Monday, September 27, 2010

Understanding Wild Card Mask - With EIGRP

It's been a long time now since Cisco Introduced WildCard Mask support for EIGRP.  In my opinion it's a great option as it gives us control on which router interfaces we exactly want to run EIGRP and form neighbor-ship.

Although Idea looks simple but I have seen it still creates confusion for many people when it comes to calculate wildcard mask to enable eigrp on multiple interfaces in a single run and still not running it over undesired interfaces.


Although network followed by wild card mask as 0.0.0.0 is the most common way to make sure you don't run EIGRP on undesired interfaces. On the other hand some may prefer our old friend passive-interface command.


But lets see if we can enable EIGRP for multiple interfaces with a single network statement without including undesired interfaces.


Here is the topology diagram - Click Image to enlarge






The idea here is to enable EIGRP for all loopbacks over R1 & R2 with a single network statement.


Lets first load the initials:


Device R3 in the middle is a Router acting as bridge. Don't worry if you don't understand bridging at this moment as I am soon gonna come up with detailed posts on various bridging types :-)


Just Consider R3 as a L2 Switch at this moment connecting R1 and R2


:::Initials:::



Router#sh ver | i IOS
Cisco IOS Software, 3700 Software (C3725-ADVENTERPRISEK9-M), Version 12.4(15)T7, RELEASE SOFTWARE (fc3)

<<< R1 >>>


en
!
conf t
!
ho R1
!
no ip domain-lo
!
int lo0
ip add 1.1.1.0 255.255.255.255
exit
!
int lo1
ip add 1.1.1.1 255.255.255.255
exit
!
int lo2
ip add 1.1.1.2 255.255.255.255
exit
!
int lo3
ip add 1.1.1.3 255.255.255.255
exit
!
int f0/0
ip add 12.12.12.1 255.255.255.0
no sh 
exit
!
-------------------------------


<<< R2 >>>


en
!
conf t
!
ho R2
!
no ip domain-lo
!
int f0/0
ip add 12.12.12.2 255.255.255.0
no sh 
exit
!
int lo0
ip add 2.2.2.24 255.255.255.255
exit
!12.12.12.1
int lo1
ip add 2.2.2.25 255.255.255.255
exit
!
int lo2
ip add 2.2.2.26 255.255.255.255
exit
!
int lo3
ip add 2.2.2.27 255.255.255.255
exit
!
int lo4
ip add 2.2.2.28 255.255.255.255
exit
!
int lo5
ip add 2.2.2.29 255.255.255.255
exit
!
int lo6
ip add 2.2.2.30 255.255.255.255
exit
!
int lo7
ip add 2.2.2.31 255.255.255.255
exit
!
-------------------------------


<<< R3 >>>


en
!
conf t
!
ho BRIDGE
!
no ip domain-lo
!
no ip routing
!
bridge 1 protocol ieee
!
int f0/0
bridge-group 1
no sh
exit
!
int f0/1
bridge-group 1
no sh
exit
!

Lets verify now if R1 and R2 have basic reachability to each other before enabling EIGRP:

-------------------------------

R1(config)#do ping 12.12.12.2

Type escape sequence to abort.
Sending 5, 100-byte ICMP Echos to 12.12.12.2, timeout is 2 seconds:
!!!!!
Success rate is 100 percent (5/5), round-trip min/avg/max = 8/9/12 ms

R2(config)#do ping 12.12.12.1

Type escape sequence to abort.
Sending 5, 100-byte ICMP Echos to 12.12.12.1, timeout is 2 seconds:
!!!!!
Success rate is 100 percent (5/5), round-trip min/avg/max = 8/11/12 ms
-----------------------------

Now before configuring EIGRP, let's calculate the wild card mask :-)

----------------------------
<<< R1 >>>


1.1.1.0
1.1.1.1
1.1.1.2
1.1.1.3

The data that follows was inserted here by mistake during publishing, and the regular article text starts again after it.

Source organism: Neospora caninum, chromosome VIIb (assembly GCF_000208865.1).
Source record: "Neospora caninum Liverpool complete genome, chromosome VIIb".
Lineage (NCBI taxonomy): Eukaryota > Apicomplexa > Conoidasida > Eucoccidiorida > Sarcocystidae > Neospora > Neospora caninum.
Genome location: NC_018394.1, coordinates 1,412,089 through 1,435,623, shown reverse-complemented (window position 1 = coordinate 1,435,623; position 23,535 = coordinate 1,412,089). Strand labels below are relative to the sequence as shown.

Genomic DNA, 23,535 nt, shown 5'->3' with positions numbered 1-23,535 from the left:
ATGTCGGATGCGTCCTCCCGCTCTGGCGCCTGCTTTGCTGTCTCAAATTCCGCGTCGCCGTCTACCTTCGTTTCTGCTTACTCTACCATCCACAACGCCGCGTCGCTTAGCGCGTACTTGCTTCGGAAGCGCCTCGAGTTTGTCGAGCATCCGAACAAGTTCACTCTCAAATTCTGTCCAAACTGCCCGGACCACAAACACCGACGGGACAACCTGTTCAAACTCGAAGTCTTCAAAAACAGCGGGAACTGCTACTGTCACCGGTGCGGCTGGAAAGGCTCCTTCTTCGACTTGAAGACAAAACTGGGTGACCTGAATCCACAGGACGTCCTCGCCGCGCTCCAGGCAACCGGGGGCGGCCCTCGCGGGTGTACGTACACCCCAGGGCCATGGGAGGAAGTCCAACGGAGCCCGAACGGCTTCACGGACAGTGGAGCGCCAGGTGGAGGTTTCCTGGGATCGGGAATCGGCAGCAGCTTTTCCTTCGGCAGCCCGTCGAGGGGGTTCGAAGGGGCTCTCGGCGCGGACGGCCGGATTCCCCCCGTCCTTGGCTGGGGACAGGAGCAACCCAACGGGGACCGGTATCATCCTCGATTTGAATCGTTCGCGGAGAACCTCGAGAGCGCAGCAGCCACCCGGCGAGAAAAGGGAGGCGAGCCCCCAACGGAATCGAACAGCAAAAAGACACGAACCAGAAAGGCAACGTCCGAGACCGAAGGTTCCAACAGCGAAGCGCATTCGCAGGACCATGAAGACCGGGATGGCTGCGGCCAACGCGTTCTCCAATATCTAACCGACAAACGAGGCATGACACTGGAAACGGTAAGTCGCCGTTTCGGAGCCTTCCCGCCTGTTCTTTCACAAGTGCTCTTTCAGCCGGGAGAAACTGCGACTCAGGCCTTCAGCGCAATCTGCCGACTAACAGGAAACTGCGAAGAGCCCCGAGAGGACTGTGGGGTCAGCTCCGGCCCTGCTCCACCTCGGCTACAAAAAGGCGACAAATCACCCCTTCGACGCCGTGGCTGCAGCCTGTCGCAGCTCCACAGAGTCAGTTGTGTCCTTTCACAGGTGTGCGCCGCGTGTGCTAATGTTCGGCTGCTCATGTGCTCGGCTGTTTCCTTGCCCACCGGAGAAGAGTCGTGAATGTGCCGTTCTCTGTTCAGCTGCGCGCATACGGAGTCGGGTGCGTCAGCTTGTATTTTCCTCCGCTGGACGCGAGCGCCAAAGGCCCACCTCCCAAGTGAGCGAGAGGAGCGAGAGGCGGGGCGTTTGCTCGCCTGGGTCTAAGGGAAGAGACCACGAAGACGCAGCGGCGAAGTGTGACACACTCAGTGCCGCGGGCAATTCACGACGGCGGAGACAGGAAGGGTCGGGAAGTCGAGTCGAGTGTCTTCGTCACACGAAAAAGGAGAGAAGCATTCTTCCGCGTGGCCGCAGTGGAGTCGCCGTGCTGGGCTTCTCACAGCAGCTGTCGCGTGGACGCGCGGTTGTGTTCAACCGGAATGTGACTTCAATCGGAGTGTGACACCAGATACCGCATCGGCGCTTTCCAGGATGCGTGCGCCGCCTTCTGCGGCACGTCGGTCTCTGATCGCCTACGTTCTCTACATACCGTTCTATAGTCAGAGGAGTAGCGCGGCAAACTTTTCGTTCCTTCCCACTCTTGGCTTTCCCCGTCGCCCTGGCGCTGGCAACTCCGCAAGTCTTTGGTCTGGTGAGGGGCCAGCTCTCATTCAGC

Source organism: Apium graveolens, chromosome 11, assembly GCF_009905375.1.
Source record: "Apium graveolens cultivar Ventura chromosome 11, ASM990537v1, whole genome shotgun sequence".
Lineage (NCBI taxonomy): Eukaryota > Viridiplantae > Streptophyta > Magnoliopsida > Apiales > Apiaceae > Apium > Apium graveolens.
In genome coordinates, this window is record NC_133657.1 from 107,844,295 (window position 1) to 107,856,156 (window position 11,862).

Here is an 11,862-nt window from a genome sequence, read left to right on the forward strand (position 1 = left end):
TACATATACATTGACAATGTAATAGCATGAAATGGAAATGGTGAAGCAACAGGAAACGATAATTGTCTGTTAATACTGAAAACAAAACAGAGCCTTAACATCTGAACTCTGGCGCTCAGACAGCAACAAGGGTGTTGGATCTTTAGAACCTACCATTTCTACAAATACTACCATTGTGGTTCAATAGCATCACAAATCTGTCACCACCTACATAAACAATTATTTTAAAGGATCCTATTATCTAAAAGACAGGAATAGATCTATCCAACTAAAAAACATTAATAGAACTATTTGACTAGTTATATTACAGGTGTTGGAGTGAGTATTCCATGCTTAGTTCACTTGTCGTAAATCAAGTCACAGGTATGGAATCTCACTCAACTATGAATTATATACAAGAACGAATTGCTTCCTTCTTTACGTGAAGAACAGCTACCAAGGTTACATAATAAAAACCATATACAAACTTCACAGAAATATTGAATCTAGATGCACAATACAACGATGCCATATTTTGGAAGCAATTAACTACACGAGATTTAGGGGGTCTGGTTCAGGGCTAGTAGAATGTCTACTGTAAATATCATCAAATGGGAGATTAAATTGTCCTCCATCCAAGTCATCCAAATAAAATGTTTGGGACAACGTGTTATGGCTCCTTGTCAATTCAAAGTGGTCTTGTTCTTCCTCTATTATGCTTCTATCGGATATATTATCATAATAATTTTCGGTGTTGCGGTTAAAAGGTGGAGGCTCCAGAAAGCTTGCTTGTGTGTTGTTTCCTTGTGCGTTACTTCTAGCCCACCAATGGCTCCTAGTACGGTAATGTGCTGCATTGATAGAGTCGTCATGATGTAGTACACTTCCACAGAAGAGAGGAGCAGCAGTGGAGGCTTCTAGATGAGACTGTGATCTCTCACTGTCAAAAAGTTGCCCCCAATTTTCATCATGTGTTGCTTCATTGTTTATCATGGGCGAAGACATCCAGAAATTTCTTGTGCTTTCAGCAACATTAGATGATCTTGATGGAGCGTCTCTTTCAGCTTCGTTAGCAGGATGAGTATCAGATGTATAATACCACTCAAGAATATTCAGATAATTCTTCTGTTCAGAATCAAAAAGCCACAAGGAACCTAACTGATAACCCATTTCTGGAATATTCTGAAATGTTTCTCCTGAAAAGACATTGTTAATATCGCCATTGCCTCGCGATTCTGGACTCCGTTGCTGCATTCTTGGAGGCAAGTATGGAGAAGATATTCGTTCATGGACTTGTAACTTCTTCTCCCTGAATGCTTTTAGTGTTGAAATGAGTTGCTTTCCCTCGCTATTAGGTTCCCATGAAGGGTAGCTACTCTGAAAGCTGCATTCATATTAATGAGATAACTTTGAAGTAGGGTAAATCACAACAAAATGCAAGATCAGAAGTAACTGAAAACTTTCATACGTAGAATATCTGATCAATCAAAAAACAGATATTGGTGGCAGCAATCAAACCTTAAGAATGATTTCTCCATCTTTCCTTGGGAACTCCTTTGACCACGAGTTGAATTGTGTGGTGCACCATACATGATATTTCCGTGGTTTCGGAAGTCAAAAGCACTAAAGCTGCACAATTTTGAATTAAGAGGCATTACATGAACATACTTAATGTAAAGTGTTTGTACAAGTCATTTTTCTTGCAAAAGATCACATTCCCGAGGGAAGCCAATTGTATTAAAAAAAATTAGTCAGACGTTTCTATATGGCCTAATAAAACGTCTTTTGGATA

--------

As you can see first three octet of all Loopbacks are same, so lets focus on 4th one.

Lets break 4th octet down into binary first
      
1.1.1.|0| > 000000|00|
1.1.1.|1| > 000000|01|
1.1.1.|2| > 000000|10|
1.1.1.|3| > 000000|11|

Now as you can see all bits are common among these binary addresses except last two bits from LSB side.

The idea now is to set value as "1" for uncommon bits and "0" for common bits and convert it back into decimal

Because from CCNA you must remember 0 = Match, 1 = Not Match

----------------------
            000000|11| -> 3
----------------------

0.0.0.3 ->That's going to be the wild card mask

Now lets configure EIGRP with this:

!
router eigrp 100
net 1.1.1.0 0.0.0.3
net 12.12.12.1 0.0.0.0
no au
end
!
=====================

Apply same method for R2's loopbacks:

<<< R2 >>>

2.2.2.24
2.2.2.25
2.2.2.26
2.2.2.27
2.2.2.28
2.2.2.29
2.2.2.30
2.2.2.31
--------

24 > 00011|000
25 > 00011|001
26 > 00011|010
27 > 00011|011
28 > 00011|100
29 > 00011|101
30 > 00011|110
31 > 00011|111
--------------
     00000|111 -> 7
--------------

2.2.2.24 0.0.0.7

!
router eigrp 100
no au
net 12.12.12.2 0.0.0.0
net 2.2.2.24 0.0.0.7
end
!
===============



Verification:



<<< R1 >>>


*Mar  1 00:25:01.947: %DUAL-5-NBRCHANGE: IP-EIGRP(0) 100: Neighbor 12.12.12.2 (FastEthernet0/0) is up: new adjacency

R1#sh ip ro e
     2.0.0.0/32 is subnetted, 8 subnets
D       2.2.2.24 [90/409600] via 12.12.12.2, 00:00:28, FastEthernet0/0
D       2.2.2.25 [90/409600] via 12.12.12.2, 00:00:28, FastEthernet0/0
D       2.2.2.26 [90/409600] via 12.12.12.2, 00:00:28, FastEthernet0/0
D       2.2.2.27 [90/409600] via 12.12.12.2, 00:00:28, FastEthernet0/0
D       2.2.2.28 [90/409600] via 12.12.12.2, 00:00:28, FastEthernet0/0
D       2.2.2.29 [90/409600] via 12.12.12.2, 00:00:28, FastEthernet0/0
D       2.2.2.30 [90/409600] via 12.12.12.2, 00:00:28, FastEthernet0/0
D       2.2.2.31 [90/409600] via 12.12.12.2, 00:00:28, FastEthernet0/0




tclsh
foreach address {
2.2.2.24
2.2.2.25
2.2.2.26
2.2.2.27
2.2.2.28
2.2.2.29
2.2.2.30
2.2.2.31
} {ping $address}
===================================

<<< R2 >>>


R2#sh ip ro e
     1.0.0.0/32 is subnetted, 4 subnets
D       1.1.1.0 [90/409600] via 12.12.12.1, 00:00:18, FastEthernet0/0
D       1.1.1.1 [90/409600] via 12.12.12.1, 00:00:18, FastEthernet0/0
D       1.1.1.2 [90/409600] via 12.12.12.1, 00:00:18, FastEthernet0/0
D       1.1.1.3 [90/409600] via 12.12.12.1, 00:00:18, FastEthernet0/0


tclsh
foreach address {
1.1.1.0
1.1.1.1
1.1.1.2
1.1.1.3
} {ping $address}
===================================

HTH...
Deepak Arora

3 comments:

Sidney Dsouza said...

Thanks this was really helpful

rishu saini said...

Easy & Simple.....thnx

rishu saini said...

very simle & easy to understand....
Thnx